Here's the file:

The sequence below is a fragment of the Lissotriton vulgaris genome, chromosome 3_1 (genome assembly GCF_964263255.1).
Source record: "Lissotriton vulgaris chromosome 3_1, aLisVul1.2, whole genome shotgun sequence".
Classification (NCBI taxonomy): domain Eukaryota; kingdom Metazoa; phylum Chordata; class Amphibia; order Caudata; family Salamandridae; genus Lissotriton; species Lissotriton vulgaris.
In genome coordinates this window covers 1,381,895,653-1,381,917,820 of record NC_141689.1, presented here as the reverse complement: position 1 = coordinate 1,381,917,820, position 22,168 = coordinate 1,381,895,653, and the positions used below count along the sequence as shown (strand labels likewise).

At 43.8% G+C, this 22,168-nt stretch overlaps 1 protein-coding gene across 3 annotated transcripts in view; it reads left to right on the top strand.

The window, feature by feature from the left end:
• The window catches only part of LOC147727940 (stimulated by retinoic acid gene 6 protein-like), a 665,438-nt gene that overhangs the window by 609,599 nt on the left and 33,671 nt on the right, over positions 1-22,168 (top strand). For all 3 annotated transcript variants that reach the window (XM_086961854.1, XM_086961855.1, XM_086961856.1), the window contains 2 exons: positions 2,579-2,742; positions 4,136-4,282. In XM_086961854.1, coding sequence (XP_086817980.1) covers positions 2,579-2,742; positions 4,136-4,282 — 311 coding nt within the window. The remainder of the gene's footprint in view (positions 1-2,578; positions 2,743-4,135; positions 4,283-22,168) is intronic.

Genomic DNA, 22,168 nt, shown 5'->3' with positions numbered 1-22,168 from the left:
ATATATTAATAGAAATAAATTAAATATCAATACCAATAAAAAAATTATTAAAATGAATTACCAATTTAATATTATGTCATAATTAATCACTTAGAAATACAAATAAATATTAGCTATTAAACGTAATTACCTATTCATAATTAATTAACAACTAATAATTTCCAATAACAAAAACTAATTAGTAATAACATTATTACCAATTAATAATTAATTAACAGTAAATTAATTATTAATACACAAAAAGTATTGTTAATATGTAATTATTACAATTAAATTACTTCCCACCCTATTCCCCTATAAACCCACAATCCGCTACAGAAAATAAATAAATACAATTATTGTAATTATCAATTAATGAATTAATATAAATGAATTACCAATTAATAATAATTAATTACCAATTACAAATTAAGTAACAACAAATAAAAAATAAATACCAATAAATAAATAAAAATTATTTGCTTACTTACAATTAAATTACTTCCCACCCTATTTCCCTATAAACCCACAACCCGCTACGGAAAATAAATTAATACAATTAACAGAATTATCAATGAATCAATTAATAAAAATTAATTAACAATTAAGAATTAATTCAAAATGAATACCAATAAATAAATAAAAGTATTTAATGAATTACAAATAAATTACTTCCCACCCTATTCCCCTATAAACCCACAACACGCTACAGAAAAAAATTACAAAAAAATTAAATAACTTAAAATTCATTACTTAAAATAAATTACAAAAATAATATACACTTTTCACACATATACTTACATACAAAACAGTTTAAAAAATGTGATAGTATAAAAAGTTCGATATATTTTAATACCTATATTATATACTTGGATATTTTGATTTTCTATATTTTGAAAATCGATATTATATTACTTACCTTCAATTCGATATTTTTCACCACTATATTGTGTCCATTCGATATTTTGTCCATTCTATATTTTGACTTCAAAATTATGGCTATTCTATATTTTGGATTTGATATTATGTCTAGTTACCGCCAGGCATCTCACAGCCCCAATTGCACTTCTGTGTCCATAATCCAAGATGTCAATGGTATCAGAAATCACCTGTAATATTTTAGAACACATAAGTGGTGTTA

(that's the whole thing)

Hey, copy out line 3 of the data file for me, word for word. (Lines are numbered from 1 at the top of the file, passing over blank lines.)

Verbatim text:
Classification (NCBI taxonomy): domain Eukaryota; kingdom Metazoa; phylum Chordata; class Amphibia; order Caudata; family Salamandridae; genus Lissotriton; species Lissotriton vulgaris.